Edelstein said that he supports the two demands of the committee’s legal advisers, which are meant to deal with problems in the present version. He called to advance “a reasonable draft bill that will put an end to the situation in which MKs are saying openly, over the airwaves, at every opportunity, that they don’t recognize Israel and they support the terrorists.”
In reference to his objections to various clauses in the draft bill, Edelstein said that “the devil is in the details, certainly in a draft bill – we have to place clear obstacles.”
He explained that his opposition to the law in the video clip publicized Monday referred to its earlier version rather than the present one.
Smoliansky’s new draft bill calls for a change in paragraph 7a of the Basic Law on the Knesset, which defines the reasons for which the Central Elections Committee can prevent a candidate or a party list from running in an election. The proposal expands the reasons for rejecting a candidate or a list, stating that it’s sufficient if they express support for an armed struggle that is not necessarily identified with a terrorist organization or an enemy country. It also states that when making a decision about rejecting a candidate or a list, members of the Central Elections Committee can also refer to the candidates’ words and not only to their declared goals or their deeds.
As opposed to the present law, which requires the Supreme Court to ratify decisions of the Central Elections Committee to reject candidates for the Knesset for these reasons, the MKs’ decision to suspend an incumbent MK will not require additional ratification. The suspended MK will be given an extension in order to appeal the decision to the Supreme Court if he so desires. In addition, an MK can be represented by an attorney already during the initial discussions of suspension in the Knesset committee.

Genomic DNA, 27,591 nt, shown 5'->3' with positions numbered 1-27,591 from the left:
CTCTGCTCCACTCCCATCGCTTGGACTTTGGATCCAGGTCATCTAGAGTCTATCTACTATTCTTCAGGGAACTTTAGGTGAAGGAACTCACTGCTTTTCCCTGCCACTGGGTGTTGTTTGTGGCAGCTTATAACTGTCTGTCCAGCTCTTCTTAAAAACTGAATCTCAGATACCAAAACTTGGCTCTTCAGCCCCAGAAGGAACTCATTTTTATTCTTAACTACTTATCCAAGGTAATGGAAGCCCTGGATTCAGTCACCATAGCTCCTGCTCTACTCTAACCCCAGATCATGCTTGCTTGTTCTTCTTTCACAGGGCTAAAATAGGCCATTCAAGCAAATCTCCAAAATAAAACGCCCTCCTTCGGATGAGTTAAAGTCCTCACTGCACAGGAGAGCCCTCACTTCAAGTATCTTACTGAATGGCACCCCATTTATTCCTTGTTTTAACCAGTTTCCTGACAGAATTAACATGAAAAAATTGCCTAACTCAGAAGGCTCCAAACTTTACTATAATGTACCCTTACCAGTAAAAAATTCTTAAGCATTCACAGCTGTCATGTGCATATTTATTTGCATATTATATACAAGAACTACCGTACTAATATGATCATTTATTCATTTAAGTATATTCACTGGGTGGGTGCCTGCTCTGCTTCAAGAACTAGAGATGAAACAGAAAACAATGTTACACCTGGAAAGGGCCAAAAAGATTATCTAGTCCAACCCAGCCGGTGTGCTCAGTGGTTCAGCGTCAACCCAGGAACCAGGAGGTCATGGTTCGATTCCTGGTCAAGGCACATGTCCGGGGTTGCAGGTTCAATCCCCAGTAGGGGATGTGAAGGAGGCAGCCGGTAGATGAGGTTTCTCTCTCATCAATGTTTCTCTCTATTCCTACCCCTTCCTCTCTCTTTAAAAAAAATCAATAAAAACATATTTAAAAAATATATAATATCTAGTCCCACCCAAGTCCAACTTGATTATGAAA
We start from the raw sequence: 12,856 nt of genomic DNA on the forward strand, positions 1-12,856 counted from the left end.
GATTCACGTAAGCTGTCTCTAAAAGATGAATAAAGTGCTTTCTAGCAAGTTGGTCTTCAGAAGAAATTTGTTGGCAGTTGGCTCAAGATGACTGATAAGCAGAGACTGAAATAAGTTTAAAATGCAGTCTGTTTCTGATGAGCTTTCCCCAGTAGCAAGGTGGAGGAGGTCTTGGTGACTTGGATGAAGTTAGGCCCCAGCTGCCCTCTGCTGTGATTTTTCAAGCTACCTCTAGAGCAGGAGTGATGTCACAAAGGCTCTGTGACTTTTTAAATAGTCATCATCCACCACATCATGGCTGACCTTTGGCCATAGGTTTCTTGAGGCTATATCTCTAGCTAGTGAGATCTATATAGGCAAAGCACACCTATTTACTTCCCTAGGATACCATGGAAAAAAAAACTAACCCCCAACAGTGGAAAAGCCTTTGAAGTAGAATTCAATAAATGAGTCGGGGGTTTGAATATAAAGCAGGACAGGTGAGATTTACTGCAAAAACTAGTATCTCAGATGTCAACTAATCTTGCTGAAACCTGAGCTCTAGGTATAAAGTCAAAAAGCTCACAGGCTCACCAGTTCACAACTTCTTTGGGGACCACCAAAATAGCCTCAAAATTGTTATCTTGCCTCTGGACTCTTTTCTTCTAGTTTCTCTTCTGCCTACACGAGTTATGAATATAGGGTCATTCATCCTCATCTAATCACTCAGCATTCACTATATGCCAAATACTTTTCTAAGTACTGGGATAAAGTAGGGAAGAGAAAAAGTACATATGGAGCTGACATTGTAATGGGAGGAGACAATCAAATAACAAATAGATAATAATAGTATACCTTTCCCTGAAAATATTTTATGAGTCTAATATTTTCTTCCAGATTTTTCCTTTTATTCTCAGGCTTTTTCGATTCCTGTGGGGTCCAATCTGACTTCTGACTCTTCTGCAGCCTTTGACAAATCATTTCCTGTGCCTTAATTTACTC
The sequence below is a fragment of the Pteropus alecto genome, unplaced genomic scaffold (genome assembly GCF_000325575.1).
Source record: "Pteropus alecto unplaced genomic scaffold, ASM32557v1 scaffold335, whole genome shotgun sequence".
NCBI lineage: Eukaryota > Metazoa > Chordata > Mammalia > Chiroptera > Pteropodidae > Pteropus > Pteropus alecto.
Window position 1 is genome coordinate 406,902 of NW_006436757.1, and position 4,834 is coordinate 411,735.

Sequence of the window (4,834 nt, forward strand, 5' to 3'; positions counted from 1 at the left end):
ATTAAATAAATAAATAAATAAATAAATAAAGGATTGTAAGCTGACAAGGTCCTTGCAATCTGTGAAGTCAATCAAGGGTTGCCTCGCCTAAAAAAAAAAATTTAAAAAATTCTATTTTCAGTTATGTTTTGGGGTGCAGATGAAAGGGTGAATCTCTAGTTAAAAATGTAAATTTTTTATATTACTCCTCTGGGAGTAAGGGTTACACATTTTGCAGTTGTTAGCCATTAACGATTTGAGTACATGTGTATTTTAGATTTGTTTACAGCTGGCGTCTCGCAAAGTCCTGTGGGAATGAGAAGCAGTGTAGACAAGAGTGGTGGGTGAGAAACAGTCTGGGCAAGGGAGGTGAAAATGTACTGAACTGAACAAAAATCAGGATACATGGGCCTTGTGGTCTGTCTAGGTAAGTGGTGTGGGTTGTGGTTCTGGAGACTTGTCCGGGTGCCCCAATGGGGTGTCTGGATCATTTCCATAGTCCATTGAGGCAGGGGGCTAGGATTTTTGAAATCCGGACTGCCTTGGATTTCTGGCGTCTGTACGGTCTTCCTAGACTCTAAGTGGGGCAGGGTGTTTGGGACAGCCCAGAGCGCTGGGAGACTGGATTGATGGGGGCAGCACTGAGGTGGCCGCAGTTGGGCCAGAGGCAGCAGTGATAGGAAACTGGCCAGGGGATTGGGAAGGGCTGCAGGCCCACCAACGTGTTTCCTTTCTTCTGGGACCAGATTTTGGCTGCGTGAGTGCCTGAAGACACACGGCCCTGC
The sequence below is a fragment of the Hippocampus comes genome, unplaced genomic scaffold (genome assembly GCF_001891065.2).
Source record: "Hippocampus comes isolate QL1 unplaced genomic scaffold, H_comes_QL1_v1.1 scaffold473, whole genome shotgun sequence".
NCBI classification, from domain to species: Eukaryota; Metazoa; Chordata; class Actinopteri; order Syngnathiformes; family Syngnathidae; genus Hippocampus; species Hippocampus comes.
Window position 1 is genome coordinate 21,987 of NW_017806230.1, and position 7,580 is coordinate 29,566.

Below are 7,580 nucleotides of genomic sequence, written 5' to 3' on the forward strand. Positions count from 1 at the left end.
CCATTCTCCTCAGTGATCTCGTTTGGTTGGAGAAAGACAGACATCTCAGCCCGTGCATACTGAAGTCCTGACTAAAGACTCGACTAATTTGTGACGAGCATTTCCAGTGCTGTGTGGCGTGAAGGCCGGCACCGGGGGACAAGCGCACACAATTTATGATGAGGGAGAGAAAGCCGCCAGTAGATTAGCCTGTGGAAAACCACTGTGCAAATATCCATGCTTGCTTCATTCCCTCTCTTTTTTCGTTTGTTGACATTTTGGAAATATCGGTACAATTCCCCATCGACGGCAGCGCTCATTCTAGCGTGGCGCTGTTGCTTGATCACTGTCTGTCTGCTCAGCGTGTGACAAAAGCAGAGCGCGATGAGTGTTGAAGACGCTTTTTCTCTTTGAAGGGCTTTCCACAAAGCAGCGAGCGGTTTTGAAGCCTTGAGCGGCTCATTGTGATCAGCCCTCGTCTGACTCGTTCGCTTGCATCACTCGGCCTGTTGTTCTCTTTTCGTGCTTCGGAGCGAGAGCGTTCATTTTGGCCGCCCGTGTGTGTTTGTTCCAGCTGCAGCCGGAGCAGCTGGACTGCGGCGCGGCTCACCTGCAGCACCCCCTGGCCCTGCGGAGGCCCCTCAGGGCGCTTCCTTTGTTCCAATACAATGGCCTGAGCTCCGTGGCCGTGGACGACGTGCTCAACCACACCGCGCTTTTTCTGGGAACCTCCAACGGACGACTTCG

The Constitution Committee legal opinion maintained that MKs are liable to turn suspension into a tool for abusing MKs, even in cases where it is clear that the procedure will not lead to suspension in the end. That is because the majority required for beginning the suspension process is only 61 MKs, which is much easier to recruit than a majority of 90 MKs required for completing the suspension.
Another fear regarding the present version is that the MKs will find it difficult to set aside party and political considerations and conduct a quasi-judicial suspension procedure with the proper fairness, and instead of voting according to their conscience will support suspension for narrow political reasons. Another problem mentioned by the legal adviser is that the bill would make it possible to base suspension on a single act by an MK, whereas taking into account the sum total of his actions would probably have led to giving him the benefit of the doubt.
The legal advice team also warned that the next candidate in line on the lists of the various parties could find himself alternately entering and leaving the position of MK throughout the term, in order to replace each of the MKs from the same party who are suspended. According to the opinion, this would make it difficult for him to function as a rank-and-file MK.